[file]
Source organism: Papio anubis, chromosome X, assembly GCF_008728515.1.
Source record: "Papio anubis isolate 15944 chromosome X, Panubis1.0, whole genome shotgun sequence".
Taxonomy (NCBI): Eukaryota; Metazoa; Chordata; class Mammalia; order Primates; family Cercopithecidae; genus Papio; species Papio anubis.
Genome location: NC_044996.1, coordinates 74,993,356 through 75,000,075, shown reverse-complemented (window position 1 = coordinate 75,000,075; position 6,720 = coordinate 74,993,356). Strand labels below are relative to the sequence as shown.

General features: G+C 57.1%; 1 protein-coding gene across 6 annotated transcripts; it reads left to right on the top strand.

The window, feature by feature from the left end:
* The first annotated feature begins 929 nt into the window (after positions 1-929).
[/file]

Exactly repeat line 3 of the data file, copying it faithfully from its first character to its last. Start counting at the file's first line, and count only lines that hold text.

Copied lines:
Taxonomy (NCBI): Eukaryota; Metazoa; Chordata; class Mammalia; order Primates; family Cercopithecidae; genus Papio; species Papio anubis.